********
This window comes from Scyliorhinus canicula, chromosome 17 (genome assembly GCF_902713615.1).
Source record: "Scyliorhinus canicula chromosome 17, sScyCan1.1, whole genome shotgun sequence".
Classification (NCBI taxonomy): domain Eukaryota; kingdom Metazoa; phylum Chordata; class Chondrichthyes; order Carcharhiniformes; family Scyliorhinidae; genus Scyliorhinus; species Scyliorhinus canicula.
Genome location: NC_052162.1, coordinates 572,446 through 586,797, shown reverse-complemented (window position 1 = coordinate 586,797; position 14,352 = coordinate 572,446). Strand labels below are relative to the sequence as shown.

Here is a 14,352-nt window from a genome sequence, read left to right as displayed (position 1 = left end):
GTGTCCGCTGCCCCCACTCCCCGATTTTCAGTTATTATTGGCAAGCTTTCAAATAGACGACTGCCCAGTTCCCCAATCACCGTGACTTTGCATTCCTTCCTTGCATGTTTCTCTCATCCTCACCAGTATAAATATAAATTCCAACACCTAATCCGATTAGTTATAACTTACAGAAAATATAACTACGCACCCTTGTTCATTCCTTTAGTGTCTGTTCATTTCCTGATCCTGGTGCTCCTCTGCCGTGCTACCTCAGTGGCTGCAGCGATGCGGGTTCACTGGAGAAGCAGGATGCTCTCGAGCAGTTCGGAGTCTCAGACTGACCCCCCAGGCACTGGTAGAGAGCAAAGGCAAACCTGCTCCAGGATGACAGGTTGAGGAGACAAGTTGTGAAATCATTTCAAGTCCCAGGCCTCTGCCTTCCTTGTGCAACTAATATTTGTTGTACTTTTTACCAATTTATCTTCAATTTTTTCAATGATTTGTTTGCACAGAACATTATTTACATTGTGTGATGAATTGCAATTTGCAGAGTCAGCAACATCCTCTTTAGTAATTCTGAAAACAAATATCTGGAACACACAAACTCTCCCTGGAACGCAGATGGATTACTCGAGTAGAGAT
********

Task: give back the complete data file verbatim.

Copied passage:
This window comes from Scyliorhinus canicula, chromosome 17 (genome assembly GCF_902713615.1).
Source record: "Scyliorhinus canicula chromosome 17, sScyCan1.1, whole genome shotgun sequence".
Classification (NCBI taxonomy): domain Eukaryota; kingdom Metazoa; phylum Chordata; class Chondrichthyes; order Carcharhiniformes; family Scyliorhinidae; genus Scyliorhinus; species Scyliorhinus canicula.
Genome location: NC_052162.1, coordinates 572,446 through 586,797, shown reverse-complemented (window position 1 = coordinate 586,797; position 14,352 = coordinate 572,446). Strand labels below are relative to the sequence as shown.

Here is a 14,352-nt window from a genome sequence, read left to right as displayed (position 1 = left end):
GTGTCCGCTGCCCCCACTCCCCGATTTTCAGTTATTATTGGCAAGCTTTCAAATAGACGACTGCCCAGTTCCCCAATCACCGTGACTTTGCATTCCTTCCTTGCATGTTTCTCTCATCCTCACCAGTATAAATATAAATTCCAACACCTAATCCGATTAGTTATAACTTACAGAAAATATAACTACGCACCCTTGTTCATTCCTTTAGTGTCTGTTCATTTCCTGATCCTGGTGCTCCTCTGCCGTGCTACCTCAGTGGCTGCAGCGATGCGGGTTCACTGGAGAAGCAGGATGCTCTCGAGCAGTTCGGAGTCTCAGACTGACCCCCCAGGCACTGGTAGAGAGCAAAGGCAAACCTGCTCCAGGATGACAGGTTGAGGAGACAAGTTGTGAAATCATTTCAAGTCCCAGGCCTCTGCCTTCCTTGTGCAACTAATATTTGTTGTACTTTTTACCAATTTATCTTCAATTTTTTCAATGATTTGTTTGCACAGAACATTATTTACATTGTGTGATGAATTGCAATTTGCAGAGTCAGCAACATCCTCTTTAGTAATTCTGAAAACAAATATCTGGAACACACAAACTCTCCCTGGAACGCAGATGGATTACTCGAGTAGAGAT